Population growth facing the challenge – oecd observer gas in dogs stomach


When poking into the future, whatever the subject, demography provides perhaps one of the most useful starting points. One simple reason is that some, though not all, demographic trends are relatively easy to predict. For instance, we can form a pretty good idea today of who will be potential new entrants into the labour market 20 years from now simply by analysing who is attending infant schools today.

Another reason for looking at demography first is that several major economic, social, political and environmental policy issues, such electricity symbols and units as pension reform or health spending, depend to a large degree on demographic trends. Moreover, the demographic changes that are expected to take place over the next 50 years will be greater in magnitude than at any other period in the history of mankind. It would be no exaggeration to say that demography may well become the dominant force that will shape world development and dominate the international policy agenda of the 21st century.

In the United Nations’ latest long-range population projections (1998), the most probable medium-fertility scenario assumes that the fertility rate will stabilise at slightly above two children per woman. Under that scenario the world population will nearly double from 5.7 billion in 1995 to 10.4 billion by the end of the 21st century, reaching 10.8 billion in 2150. Most countries classified today among developing countries are expected to experience a demographic transition from a combination of high natality and high mortality to a post-transition state of low natality with low mortality. This change will result in a substantial surge in population.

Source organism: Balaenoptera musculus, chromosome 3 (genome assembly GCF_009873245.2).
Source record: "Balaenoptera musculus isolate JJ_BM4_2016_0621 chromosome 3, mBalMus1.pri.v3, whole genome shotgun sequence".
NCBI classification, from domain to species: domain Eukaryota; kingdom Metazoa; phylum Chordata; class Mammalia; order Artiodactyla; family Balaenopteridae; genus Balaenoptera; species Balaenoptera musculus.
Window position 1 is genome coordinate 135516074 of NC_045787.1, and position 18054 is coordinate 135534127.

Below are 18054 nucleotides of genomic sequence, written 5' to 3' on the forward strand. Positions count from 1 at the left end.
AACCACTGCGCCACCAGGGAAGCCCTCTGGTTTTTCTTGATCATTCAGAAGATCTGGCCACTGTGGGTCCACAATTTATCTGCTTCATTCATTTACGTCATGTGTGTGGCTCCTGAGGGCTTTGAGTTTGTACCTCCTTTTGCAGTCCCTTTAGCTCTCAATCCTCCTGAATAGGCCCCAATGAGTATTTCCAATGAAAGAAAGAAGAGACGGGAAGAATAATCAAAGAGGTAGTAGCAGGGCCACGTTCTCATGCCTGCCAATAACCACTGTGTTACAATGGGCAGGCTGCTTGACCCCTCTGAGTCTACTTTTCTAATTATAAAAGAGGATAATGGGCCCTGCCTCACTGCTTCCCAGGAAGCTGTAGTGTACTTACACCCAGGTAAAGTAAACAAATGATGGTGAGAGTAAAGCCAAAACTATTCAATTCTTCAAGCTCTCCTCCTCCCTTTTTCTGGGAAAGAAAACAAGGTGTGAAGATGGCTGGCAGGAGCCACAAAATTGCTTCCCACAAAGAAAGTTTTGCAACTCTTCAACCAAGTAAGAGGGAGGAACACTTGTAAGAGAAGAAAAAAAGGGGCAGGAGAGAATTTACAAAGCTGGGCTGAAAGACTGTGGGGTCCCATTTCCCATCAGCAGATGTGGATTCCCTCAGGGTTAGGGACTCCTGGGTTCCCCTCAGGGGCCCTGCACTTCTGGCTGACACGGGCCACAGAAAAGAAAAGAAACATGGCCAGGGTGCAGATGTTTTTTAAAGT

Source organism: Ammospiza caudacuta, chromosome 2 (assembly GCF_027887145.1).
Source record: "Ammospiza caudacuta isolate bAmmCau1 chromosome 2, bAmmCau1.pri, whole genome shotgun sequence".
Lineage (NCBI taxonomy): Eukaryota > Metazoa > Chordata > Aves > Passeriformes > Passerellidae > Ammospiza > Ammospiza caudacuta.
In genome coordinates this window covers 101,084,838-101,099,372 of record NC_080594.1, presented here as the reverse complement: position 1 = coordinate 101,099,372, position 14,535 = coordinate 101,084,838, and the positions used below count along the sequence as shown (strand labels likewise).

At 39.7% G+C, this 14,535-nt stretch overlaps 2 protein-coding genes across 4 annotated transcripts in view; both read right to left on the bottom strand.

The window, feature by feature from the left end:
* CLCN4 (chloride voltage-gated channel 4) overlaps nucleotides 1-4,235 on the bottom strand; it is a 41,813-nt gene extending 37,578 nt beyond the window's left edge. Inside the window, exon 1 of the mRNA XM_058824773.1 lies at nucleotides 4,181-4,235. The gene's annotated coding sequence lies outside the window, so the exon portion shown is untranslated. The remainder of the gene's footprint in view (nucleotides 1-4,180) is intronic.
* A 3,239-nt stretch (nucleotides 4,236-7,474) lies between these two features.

By contrast, developed countries which are already in their post-transition phase will experience almost no growth in population. Hence, most of the increase will be in the developing world. That gas under a dollar means a major geographical shift in the distribution of the world population, as the proportion living in the currently developed world decreases from roughly 20% in 1995 to around 10% by the end of the next century. Moreover, declining fertility and mortality rates will, in this scenario, eventually lead to dramatic population ageing in all countries. In the medium-fertility scenario, the population aged 60 and above will increase from 10% of the total in 1995 to 30% in 2150 world-wide.

Particularly significant from a policy perspective is the fact that the fastest increase in the world’s population is expected to take place in the first half of the 21st century (from 5.7 billion in 1995 to almost 10 billion in 2050). The next fifty years will therefore be a period of maximum strain on resources and the environment, as well as being a period of economic potential and opportunity.

In developed countries, ageing will cause the number of young (person aged 15-24) to decline in absolute terms from 176 million in 1975 to 135 million in 2020. At the same time, the older segment of the population will increase markedly. In 2030, the proportion of those aged 65 and over in OECD countries will range from 33% in Australia (13.9% in 1960) to 49.2% in Germany (16%).

Needless to say, the economic, social and political effect of such changes will be far-reaching. On the economic front, the combination of population ageing, increasing life expectancy and labour-force trends will reduce the amount of time that society devotes to employment. If no adjustment takes place in labour force participation, men will spend 33 years in employment by 2030, versus 50 in 1950. This, in turn, could result in lower growth in per capita incomes. One OECD study estimates that, over 1998-2050, such losses could be in the order of 10% for the United electricity for dummies amazon States, 18% for the EU and 23% for Japan.